Late last year, Secretary of State Antony Blinken made his first Southeast Asian tour with other top US diplomats to deepen the region's allies with the US while counterbalancing China's power.

In October, Mr Biden himself joined a virtual meeting for the US-Asean summit and pledged $102 million in funds to expand the US strategic partnership with Asean in terms of economic recovery, climate change, health and education. It was the first time in four years that Washington had engaged at the highest level with Southeast Asia.

Meanwhile, Chinese State Councillor and Foreign Minister Wang Yi made a grand tour of his own last year to boost bilateral ties and cooperation with Asean despite China's outbound travel restrictions under its zero-Covid policy.

In November, Chinese President Xi Jinping himself chaired a special Asean-China summit to commemorate the 30th anniversary of their relationship. He pledged $1.5 billion to support Asean countries' fight against Covid and boost economic recovery in the next three years.

"Being locked in the intensity of political competition, the US and China have turned the Indo-Pacific region into a cockpit of international rivalry because of the struggle for global supremacy," said Jittipat Poonkham, associate professor of international affairs with the Faculty of Political Science at Thammasat University, during the ISIS webinar.

The rivalry is like having "two big elephants in the same room" competing in all dimensions, he said. The main areas of the contest are classified as the "3 Ts" -- trade, technology and territorial disputes.

The cutthroat competition has gone into the digital space. The US and China are competing on 5G technology and semiconductors, in which Taiwan is strategically important because of its high-tech capacity in semiconductor manufacturing. Meanwhile, the South China Sea territorial dispute has heightened regional tension and is yet to be resolved.

President Xi has promoted a series of bold economic measures, including the Belt and Road Initiative, the Asian Infrastructure Investment Bank and the Lancang-Mekong cooperation channel, seeking to bypass US-led global institutions and rewrite the global order, Mr Jittipat noted.

"Given the intense signs of US-China rivalry, the prospect of the superpowers' arms spread is likely to be high across the Taiwan Strait, the South China Sea, as well as perhaps the Lancang-Mekong subregion in the third decade of the 21st century," he said.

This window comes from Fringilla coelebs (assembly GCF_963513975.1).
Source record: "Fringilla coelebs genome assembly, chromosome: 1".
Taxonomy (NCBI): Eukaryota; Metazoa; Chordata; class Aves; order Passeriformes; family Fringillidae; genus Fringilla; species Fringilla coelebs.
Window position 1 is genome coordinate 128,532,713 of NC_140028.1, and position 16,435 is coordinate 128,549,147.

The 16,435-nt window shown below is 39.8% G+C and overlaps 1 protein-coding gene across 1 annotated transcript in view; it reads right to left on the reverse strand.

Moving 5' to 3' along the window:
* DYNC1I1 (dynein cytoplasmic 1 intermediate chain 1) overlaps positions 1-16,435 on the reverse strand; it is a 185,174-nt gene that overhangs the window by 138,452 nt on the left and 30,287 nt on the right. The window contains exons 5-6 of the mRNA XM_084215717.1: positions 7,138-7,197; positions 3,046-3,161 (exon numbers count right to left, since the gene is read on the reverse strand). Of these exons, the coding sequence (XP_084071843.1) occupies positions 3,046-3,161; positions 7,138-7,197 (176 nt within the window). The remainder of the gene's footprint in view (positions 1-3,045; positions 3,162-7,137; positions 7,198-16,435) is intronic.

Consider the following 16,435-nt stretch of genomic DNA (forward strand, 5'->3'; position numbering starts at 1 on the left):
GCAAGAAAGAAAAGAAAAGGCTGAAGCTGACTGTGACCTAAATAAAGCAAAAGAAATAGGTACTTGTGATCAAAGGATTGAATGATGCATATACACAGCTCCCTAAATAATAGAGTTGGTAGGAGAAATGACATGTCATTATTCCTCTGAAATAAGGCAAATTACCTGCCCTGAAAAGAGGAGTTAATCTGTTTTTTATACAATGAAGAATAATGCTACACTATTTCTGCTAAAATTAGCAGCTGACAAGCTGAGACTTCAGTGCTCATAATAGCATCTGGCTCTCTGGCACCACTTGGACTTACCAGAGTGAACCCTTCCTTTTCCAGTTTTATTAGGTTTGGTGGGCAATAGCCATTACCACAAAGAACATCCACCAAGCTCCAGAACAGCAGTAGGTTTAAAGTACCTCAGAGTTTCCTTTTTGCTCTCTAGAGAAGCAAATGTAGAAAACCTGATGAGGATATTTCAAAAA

The small countries of the CLMVT must cooperate closely to find suitable ways to deal with big countries with different agendas," says Pou Southirak, executive director of the Cambodian Institute for Cooperation and Peace. SUPPLIED


The Lancang-Mekong subregion is home to 326 million people in China and the Mekong countries -- Cambodia, Laos, Myanmar, Vietnam and Thailand (CLMVT) -- all of which connect through the Mekong River, known as the Lancang in China.

The Mekong is the most important river in Southeast Asia because of its abundant water resources that nurture people's livelihood and biodiversity.

For the past two decades, river management had become a hotly contested element of the development debate. China completed its first hydropower dam on the upper Mekong in Yunnan province in 1995 and 10 more have followed. Combined, they generate 21,310 megawatts of electricity to power the economy of southern China.

Another 11 dams are constructed or planned on the lower Mekong mainstream. Laos completed the first two of its mainstream dams, Xayaburi and Don Sahong, in 2020 to fulfil its dream of becoming "the battery of Asia".

Since the dams are commercially operated, local communities living along the river have experienced irregular flows of water that cause unusual floods and drought.

"Blue Mekong" -- an odd phenomenon where the dense-sediment brown river turns bright blue -- has been observed since 2019. The colour indicates a low level of water and sediment. Many experts have blamed the mainstream Chinese dams for holding water. But Beijing denies this is the cause.

The multitude of challenges in the Mekong has grabbed the attention of the Biden administration, which has used the issues to raise China's aggressive attempt to control the water and, by extension, influence development in downstream countries.

In 2020, Washington introduced the Mekong-US Partnership that includes initiatives to promote water governance and data availability. The partnership is seen as a mechanism to rival the China-proposed Lancang-Mekong Cooperation (LMC) forum launched in 2016.